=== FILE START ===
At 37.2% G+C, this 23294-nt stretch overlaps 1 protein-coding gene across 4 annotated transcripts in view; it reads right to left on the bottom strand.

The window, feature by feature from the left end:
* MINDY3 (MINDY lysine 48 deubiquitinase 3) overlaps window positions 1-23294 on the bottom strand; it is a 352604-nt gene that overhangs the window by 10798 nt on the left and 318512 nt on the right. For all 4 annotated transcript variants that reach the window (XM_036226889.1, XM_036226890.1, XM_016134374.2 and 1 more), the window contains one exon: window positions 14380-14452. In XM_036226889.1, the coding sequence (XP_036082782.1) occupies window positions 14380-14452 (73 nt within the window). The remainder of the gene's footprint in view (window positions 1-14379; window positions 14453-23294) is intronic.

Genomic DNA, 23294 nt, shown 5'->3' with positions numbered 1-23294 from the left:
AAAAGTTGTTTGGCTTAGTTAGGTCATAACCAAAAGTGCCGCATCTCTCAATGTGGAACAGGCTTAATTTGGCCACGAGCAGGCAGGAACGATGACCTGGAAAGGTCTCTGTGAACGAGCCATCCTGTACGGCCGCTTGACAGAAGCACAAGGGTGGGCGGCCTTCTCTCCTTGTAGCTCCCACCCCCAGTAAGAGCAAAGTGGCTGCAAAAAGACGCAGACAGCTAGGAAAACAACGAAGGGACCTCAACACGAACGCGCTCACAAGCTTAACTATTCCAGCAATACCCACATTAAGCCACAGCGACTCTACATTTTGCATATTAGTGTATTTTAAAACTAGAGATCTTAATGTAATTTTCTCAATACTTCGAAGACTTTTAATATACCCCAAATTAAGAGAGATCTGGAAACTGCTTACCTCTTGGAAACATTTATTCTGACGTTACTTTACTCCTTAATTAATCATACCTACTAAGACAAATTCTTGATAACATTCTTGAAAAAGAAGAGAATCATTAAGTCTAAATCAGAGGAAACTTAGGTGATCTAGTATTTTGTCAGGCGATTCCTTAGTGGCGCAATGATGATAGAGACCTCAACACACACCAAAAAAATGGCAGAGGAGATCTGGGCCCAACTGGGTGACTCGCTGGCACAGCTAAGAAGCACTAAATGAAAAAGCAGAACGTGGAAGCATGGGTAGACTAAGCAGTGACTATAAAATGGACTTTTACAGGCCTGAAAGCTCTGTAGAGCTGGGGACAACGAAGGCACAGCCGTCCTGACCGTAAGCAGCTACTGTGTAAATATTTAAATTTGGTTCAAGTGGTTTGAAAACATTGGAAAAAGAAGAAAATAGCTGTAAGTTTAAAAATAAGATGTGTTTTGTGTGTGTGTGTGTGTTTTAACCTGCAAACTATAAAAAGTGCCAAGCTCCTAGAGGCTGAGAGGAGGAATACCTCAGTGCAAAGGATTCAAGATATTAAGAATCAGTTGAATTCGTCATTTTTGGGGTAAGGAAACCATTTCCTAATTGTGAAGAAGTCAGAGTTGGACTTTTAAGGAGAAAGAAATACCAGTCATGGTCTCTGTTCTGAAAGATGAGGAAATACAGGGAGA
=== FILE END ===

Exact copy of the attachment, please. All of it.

At 37.2% G+C, this 23294-nt stretch overlaps 1 protein-coding gene across 4 annotated transcripts in view; it reads right to left on the bottom strand.

The window, feature by feature from the left end:
* MINDY3 (MINDY lysine 48 deubiquitinase 3) overlaps window positions 1-23294 on the bottom strand; it is a 352604-nt gene that overhangs the window by 10798 nt on the left and 318512 nt on the right. For all 4 annotated transcript variants that reach the window (XM_036226889.1, XM_036226890.1, XM_016134374.2 and 1 more), the window contains one exon: window positions 14380-14452. In XM_036226889.1, the coding sequence (XP_036082782.1) occupies window positions 14380-14452 (73 nt within the window). The remainder of the gene's footprint in view (window positions 1-14379; window positions 14453-23294) is intronic.

Genomic DNA, 23294 nt, shown 5'->3' with positions numbered 1-23294 from the left:
AAAAGTTGTTTGGCTTAGTTAGGTCATAACCAAAAGTGCCGCATCTCTCAATGTGGAACAGGCTTAATTTGGCCACGAGCAGGCAGGAACGATGACCTGGAAAGGTCTCTGTGAACGAGCCATCCTGTACGGCCGCTTGACAGAAGCACAAGGGTGGGCGGCCTTCTCTCCTTGTAGCTCCCACCCCCAGTAAGAGCAAAGTGGCTGCAAAAAGACGCAGACAGCTAGGAAAACAACGAAGGGACCTCAACACGAACGCGCTCACAAGCTTAACTATTCCAGCAATACCCACATTAAGCCACAGCGACTCTACATTTTGCATATTAGTGTATTTTAAAACTAGAGATCTTAATGTAATTTTCTCAATACTTCGAAGACTTTTAATATACCCCAAATTAAGAGAGATCTGGAAACTGCTTACCTCTTGGAAACATTTATTCTGACGTTACTTTACTCCTTAATTAATCATACCTACTAAGACAAATTCTTGATAACATTCTTGAAAAAGAAGAGAATCATTAAGTCTAAATCAGAGGAAACTTAGGTGATCTAGTATTTTGTCAGGCGATTCCTTAGTGGCGCAATGATGATAGAGACCTCAACACACACCAAAAAAATGGCAGAGGAGATCTGGGCCCAACTGGGTGACTCGCTGGCACAGCTAAGAAGCACTAAATGAAAAAGCAGAACGTGGAAGCATGGGTAGACTAAGCAGTGACTATAAAATGGACTTTTACAGGCCTGAAAGCTCTGTAGAGCTGGGGACAACGAAGGCACAGCCGTCCTGACCGTAAGCAGCTACTGTGTAAATATTTAAATTTGGTTCAAGTGGTTTGAAAACATTGGAAAAAGAAGAAAATAGCTGTAAGTTTAAAAATAAGATGTGTTTTGTGTGTGTGTGTGTGTTTTAACCTGCAAACTATAAAAAGTGCCAAGCTCCTAGAGGCTGAGAGGAGGAATACCTCAGTGCAAAGGATTCAAGATATTAAGAATCAGTTGAATTCGTCATTTTTGGGGTAAGGAAACCATTTCCTAATTGTGAAGAAGTCAGAGTTGGACTTTTAAGGAGAAAGAAATACCAGTCATGGTCTCTGTTCTGAAAGATGAGGAAATACAGGGAGA